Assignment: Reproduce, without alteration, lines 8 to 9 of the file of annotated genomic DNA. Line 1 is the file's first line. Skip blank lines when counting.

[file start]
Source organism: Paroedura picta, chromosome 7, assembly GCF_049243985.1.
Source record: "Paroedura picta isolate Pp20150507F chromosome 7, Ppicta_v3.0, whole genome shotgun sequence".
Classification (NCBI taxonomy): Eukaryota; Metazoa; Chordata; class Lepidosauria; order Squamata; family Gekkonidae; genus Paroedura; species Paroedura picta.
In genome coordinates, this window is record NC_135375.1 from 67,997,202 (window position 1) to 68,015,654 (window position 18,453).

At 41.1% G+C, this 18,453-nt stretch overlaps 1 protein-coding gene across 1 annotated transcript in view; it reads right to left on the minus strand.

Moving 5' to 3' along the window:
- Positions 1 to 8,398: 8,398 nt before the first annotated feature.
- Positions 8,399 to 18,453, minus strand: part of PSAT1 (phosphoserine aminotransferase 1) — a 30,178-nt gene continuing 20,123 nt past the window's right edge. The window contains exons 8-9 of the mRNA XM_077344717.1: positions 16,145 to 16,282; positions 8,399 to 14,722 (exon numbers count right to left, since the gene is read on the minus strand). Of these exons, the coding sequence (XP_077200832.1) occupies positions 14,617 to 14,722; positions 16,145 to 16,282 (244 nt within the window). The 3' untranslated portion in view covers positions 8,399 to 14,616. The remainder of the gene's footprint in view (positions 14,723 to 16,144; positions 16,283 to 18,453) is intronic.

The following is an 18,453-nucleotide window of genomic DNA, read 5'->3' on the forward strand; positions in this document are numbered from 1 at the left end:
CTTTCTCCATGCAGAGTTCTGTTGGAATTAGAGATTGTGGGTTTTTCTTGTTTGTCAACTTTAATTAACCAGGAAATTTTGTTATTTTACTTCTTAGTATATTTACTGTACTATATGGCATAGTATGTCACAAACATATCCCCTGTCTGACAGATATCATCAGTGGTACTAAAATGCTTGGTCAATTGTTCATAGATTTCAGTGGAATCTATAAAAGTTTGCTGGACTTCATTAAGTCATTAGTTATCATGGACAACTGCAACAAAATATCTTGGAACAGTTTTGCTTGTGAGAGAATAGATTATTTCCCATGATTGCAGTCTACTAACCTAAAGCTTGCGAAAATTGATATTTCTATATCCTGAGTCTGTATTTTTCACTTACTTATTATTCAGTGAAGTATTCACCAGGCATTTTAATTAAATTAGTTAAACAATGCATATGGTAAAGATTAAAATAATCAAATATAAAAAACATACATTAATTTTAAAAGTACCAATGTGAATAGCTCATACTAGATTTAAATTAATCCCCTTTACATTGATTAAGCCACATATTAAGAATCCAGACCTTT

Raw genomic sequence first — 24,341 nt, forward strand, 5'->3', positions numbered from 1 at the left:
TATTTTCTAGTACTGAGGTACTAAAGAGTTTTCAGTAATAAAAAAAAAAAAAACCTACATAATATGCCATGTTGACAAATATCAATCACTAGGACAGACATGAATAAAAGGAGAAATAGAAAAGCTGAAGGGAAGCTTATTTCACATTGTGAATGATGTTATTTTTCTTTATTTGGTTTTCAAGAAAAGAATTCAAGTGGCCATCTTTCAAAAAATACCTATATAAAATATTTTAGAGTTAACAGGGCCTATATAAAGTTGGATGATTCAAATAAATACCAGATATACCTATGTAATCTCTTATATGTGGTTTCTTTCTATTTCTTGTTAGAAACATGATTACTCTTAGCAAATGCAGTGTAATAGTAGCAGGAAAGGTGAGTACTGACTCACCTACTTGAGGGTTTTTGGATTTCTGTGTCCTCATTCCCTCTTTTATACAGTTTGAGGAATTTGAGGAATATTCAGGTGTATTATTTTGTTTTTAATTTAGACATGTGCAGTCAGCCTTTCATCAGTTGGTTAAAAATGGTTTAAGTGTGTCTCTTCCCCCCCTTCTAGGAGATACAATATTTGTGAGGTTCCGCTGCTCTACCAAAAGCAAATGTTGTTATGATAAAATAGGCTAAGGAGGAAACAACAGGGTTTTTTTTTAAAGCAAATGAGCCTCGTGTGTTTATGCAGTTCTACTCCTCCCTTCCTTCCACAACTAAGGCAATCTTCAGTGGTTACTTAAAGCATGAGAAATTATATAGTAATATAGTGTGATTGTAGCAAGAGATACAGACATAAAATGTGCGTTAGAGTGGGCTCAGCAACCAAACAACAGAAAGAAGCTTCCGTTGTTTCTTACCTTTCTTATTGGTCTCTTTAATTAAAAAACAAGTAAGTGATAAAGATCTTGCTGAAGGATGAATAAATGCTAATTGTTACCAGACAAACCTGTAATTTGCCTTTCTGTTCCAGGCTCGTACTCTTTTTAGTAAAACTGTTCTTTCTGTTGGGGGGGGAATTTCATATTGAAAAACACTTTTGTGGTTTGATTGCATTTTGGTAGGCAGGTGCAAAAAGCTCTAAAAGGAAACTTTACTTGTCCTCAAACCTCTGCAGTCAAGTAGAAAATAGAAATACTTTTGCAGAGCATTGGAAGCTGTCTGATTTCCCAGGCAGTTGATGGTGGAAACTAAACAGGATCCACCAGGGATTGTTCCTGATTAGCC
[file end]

- Positions 8,399 to 18,453, minus strand: part of PSAT1 (phosphoserine aminotransferase 1) — a 30,178-nt gene continuing 20,123 nt past the window's right edge. The window contains exons 8-9 of the mRNA XM_077344717.1: positions 16,145 to 16,282; positions 8,399 to 14,722 (exon numbers count right to left, since the gene is read on the minus strand). Of these exons, the coding sequence (XP_077200832.1) occupies positions 14,617 to 14,722; positions 16,145 to 16,282 (244 nt within the window). The 3' untranslated portion in view covers positions 8,399 to 14,616. The remainder of the gene's footprint in view (positions 14,723 to 16,144; positions 16,283 to 18,453) is intronic.

The following is an 18,453-nucleotide window of genomic DNA, read 5'->3' on the forward strand; positions in this document are numbered from 1 at the left end: